Investigation into shooting of rare hen harrier in Ireland
A rare bird of prey, which had become a ‘satellite star’ to thousands of trackers, has been shot down and killed in Ireland. It was hoped that the young female hen harrier had returned to Kerry to hatch but there was major disappointment when she was found dead in the Waterville area.
Local police (Gardai) are investigating the incident as hen harriers are a protected Irish species, with fines or imprisonment facing those who kill such birds, the Irish Times reports.
‘Heather’ - the name wildlife officials had given her - was part of a tracking project which was jointly run by a local community, IRD Duhallow, and the country’s National Parks and Wildlife Service (NPWS).
Having been located and tagged in Kerry after being hatched in 2013, her activity was keenly followed by thousands of enthusiasts as part of an online blog.
The Irish Independent reports that the website has received over a quarter of a million hits since its launch.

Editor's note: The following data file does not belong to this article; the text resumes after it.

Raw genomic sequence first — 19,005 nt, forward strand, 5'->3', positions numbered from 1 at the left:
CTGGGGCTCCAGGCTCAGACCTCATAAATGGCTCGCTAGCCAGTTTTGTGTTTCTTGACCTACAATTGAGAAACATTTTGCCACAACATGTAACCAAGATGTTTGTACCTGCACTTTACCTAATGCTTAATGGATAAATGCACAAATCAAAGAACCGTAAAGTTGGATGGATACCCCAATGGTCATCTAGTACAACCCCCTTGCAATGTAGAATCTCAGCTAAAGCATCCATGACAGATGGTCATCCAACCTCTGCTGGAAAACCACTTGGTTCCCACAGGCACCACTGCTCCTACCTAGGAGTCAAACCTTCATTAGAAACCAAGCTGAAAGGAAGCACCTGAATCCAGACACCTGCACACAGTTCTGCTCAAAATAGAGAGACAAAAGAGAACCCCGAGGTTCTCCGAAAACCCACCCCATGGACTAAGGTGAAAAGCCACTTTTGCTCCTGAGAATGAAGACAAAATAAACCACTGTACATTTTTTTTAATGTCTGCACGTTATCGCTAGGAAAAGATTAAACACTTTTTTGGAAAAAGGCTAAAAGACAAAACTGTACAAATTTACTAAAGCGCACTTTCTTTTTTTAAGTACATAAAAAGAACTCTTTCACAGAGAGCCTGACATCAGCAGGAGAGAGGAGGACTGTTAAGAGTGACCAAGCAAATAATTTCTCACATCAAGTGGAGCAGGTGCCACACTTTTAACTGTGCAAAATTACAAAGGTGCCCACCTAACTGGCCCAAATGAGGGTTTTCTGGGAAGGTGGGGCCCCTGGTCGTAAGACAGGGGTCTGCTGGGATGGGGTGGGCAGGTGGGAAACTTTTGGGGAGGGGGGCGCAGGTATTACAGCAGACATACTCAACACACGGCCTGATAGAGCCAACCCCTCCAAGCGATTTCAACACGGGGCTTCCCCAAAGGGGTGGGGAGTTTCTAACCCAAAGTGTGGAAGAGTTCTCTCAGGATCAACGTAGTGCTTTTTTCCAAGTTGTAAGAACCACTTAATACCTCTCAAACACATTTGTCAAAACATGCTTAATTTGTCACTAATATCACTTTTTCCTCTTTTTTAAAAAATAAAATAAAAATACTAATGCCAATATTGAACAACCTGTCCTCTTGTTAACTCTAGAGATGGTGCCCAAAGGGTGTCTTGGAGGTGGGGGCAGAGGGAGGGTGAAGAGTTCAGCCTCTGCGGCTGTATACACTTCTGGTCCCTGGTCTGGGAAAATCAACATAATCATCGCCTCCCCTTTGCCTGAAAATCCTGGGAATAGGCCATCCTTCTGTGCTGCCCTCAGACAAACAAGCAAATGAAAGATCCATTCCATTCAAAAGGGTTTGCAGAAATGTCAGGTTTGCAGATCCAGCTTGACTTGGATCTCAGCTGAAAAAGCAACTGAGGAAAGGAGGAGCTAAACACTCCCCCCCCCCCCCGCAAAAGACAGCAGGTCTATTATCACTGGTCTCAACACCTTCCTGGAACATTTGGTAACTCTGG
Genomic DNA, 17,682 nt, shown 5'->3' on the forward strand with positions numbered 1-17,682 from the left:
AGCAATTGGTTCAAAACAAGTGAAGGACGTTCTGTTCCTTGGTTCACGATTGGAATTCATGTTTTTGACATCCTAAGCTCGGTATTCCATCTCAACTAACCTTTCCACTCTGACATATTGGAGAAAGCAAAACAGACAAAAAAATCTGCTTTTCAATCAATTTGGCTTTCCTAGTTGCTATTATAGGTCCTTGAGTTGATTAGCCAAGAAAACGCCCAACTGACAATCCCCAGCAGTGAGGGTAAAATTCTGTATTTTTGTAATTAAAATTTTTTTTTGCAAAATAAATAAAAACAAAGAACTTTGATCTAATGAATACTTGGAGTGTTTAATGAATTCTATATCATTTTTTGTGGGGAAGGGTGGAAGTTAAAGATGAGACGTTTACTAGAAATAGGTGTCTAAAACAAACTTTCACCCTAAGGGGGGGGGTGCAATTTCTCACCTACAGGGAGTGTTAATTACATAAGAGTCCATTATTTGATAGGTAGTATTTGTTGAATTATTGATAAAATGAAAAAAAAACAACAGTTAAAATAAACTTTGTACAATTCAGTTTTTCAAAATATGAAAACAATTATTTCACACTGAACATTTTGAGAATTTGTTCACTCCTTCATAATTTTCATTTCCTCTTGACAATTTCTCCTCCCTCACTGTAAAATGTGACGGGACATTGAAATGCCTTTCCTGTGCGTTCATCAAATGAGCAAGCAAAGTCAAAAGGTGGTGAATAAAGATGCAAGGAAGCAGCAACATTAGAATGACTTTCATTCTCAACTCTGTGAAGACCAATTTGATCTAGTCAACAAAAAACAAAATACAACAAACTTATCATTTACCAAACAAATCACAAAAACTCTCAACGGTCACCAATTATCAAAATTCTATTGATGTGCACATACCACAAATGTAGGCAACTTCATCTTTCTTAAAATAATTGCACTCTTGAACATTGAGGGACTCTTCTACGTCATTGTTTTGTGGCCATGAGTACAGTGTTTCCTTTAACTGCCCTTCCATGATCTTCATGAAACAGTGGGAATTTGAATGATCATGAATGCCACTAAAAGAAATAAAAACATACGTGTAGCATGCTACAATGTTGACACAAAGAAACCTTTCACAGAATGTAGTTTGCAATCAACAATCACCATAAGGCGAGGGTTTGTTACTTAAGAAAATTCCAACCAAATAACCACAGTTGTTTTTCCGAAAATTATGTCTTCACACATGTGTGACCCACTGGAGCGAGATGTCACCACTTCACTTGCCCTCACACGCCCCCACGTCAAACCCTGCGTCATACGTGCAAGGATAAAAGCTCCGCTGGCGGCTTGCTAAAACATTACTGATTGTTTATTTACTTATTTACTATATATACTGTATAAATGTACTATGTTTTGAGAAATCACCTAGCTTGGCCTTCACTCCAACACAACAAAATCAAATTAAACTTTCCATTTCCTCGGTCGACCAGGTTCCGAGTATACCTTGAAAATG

Dr Barry Donoghue of NPWS explained that the bird had been spotted in Wicklow and four other counties before making the long journey south to Cork.
He pointed out that by wintering with several other harriers there, Heather would have learned how to hunt and where to stay in safe areas at night. She had then gone back to her native area of Kerry late last year.
Dr Donoghue said she had probably done so with the intention of breeding “but unfortunately her life has been cut short,” the official said.
It is estimated that there are only 100 pairs of the birds remaining in the country with the population having seriously declined over the past four decades.
A number of white-tailed sea eagles, The Sunday Times reports, which are another rare species of bird, have been poisoned in the same region.